It was by kicking football in the back alleys of Victoria Street that introduced Fred Bunting into playing cricket.
A young teenager in 1961, Fred used to meet his Model school chums in Victoria Street for the casual kick-about and after going to Lord Lurgan Park to see Victoria playing he caught the bug and has been associated with the club for ever since.
“I went up to the cricket out of curiosity more than anything else,” explained Fred who celebrated his 70th birthday on Tuesday. “I was asked to play and of course I was useless at the start but enjoyed it and stuck with it.
“Jackie Denver and Sammy Malcolm played a big part in getting the club off the ground and I can remember Jimmy Jones played for Victoria. I played on the Seconds then along with Albert Cunningham and Reggie Uprichard. It was good fun and everyone pitched in and there was also plenty of banter.
“Our changing facilities were burned down during The Troubles so we eventually moved to the Gordon Playing Fields. Now we are in Lurgan Park with our own pavilion.”
Fred was not renowned for his scoring exploits on the field, but he was and still is a stalwart of the club.
“I never managed to hit a century,” added Fred. “I got up to about the 70s but that was it. I also did a bit of spin bowling too.
“We always liked to win, but we also wanted it to be enjoyable and there were plenty of laughs from the many pranks played. I would never have been involved in anything like that,” chuckled Fred.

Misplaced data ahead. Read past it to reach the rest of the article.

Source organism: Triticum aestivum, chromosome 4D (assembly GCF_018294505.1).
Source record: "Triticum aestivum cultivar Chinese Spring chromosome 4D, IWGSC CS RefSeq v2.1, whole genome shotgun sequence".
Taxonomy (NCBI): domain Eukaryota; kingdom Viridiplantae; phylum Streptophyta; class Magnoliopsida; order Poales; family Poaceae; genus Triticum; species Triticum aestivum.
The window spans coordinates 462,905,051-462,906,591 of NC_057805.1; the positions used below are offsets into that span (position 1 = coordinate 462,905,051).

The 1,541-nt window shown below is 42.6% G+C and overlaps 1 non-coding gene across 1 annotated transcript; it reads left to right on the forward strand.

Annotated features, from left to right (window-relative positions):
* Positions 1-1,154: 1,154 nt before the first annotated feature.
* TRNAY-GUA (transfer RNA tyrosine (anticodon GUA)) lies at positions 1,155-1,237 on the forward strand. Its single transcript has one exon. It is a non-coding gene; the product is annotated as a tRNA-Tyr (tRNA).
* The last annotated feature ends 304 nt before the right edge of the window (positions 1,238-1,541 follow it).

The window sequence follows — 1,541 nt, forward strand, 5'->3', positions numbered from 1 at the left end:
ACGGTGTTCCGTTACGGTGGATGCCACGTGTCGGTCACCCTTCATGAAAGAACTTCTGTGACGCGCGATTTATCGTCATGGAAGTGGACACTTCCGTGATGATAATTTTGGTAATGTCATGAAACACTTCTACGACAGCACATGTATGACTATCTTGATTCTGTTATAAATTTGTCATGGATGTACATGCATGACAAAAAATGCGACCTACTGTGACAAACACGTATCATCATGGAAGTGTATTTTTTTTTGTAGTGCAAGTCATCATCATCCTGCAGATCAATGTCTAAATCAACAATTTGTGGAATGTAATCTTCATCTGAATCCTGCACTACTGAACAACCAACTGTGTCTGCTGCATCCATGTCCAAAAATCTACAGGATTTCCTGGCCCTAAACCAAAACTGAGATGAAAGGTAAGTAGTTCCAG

“There is many a player who went home with buns stuffed in their bag and that always created a bit of a mess. Also, if you got bowled out for a duck you might have found a little plastic duck hidden somewhere in your kit when you got home. Everyone got on well and for me the late finishes were never a problem. In football you play for an hour and a half, but you could be playing until 9pm on a Saturday night and many times I did.”
Of all the hundreds of innings Fred has played in, one game stands out as he recalls:
“I remember one day we went to Ards and it happened to be the day of the air show,” he said.
“It was a nightmare. The planes were taking off and landing all the time. There was a Harrier Jump Jet which hovered over us for ages and it was deafening.
“It was so bad we had two players run out because one didn’t hear the other calling. There was uproar over that as we felt it was very unfair, but we can laugh about it now. I also remember the day Gerard Johnston took all ten wickets in a game which is a fantastic achievement.”
During his playing career Fred went on to captain the Firsts and was secretary for a time.
“My playing days are over now,” he said. “I need a hip operation but once that is sorted out I can still go to the games and do the scorebook. The club has enjoyed a great 60 years and it has not been without success.
“Last year the Firsts gained promotion into Section Two and we have also started a Thirds. It is no problem getting the younger ones to play, we have more problems with the old hands being able to turn out now.
“Everyone is looking forward to the first game of the new season. However, we have a game on May 3, but with Glenavon getting through to the Irish Cup final that could be a problem. We cannot change the date so everyone will be praying for rain that day in order to get down to the final.”